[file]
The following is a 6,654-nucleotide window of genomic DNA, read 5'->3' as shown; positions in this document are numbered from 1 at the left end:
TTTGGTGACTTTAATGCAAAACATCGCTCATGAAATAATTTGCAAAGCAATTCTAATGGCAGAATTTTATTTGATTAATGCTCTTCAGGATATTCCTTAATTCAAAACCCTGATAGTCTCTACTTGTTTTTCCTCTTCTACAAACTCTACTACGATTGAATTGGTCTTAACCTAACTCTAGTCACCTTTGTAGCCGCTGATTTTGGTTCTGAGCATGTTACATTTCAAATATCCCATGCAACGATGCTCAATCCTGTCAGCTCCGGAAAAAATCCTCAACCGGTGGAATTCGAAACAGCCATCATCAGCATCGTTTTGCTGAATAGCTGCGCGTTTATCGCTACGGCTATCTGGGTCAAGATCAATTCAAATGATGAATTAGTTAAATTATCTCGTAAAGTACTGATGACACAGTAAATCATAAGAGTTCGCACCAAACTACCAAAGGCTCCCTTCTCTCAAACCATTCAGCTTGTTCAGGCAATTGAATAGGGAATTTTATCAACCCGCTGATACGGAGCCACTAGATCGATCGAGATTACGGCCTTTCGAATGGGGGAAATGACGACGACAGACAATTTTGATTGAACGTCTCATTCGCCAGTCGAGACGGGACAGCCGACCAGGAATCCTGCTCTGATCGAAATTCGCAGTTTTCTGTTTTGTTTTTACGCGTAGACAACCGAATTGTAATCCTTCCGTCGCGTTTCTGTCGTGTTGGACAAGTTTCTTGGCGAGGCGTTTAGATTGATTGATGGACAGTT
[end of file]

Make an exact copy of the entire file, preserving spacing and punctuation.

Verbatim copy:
The following is a 6,654-nucleotide window of genomic DNA, read 5'->3' as shown; positions in this document are numbered from 1 at the left end:
TTTGGTGACTTTAATGCAAAACATCGCTCATGAAATAATTTGCAAAGCAATTCTAATGGCAGAATTTTATTTGATTAATGCTCTTCAGGATATTCCTTAATTCAAAACCCTGATAGTCTCTACTTGTTTTTCCTCTTCTACAAACTCTACTACGATTGAATTGGTCTTAACCTAACTCTAGTCACCTTTGTAGCCGCTGATTTTGGTTCTGAGCATGTTACATTTCAAATATCCCATGCAACGATGCTCAATCCTGTCAGCTCCGGAAAAAATCCTCAACCGGTGGAATTCGAAACAGCCATCATCAGCATCGTTTTGCTGAATAGCTGCGCGTTTATCGCTACGGCTATCTGGGTCAAGATCAATTCAAATGATGAATTAGTTAAATTATCTCGTAAAGTACTGATGACACAGTAAATCATAAGAGTTCGCACCAAACTACCAAAGGCTCCCTTCTCTCAAACCATTCAGCTTGTTCAGGCAATTGAATAGGGAATTTTATCAACCCGCTGATACGGAGCCACTAGATCGATCGAGATTACGGCCTTTCGAATGGGGGAAATGACGACGACAGACAATTTTGATTGAACGTCTCATTCGCCAGTCGAGACGGGACAGCCGACCAGGAATCCTGCTCTGATCGAAATTCGCAGTTTTCTGTTTTGTTTTTACGCGTAGACAACCGAATTGTAATCCTTCCGTCGCGTTTCTGTCGTGTTGGACAAGTTTCTTGGCGAGGCGTTTAGATTGATTGATGGACAGTT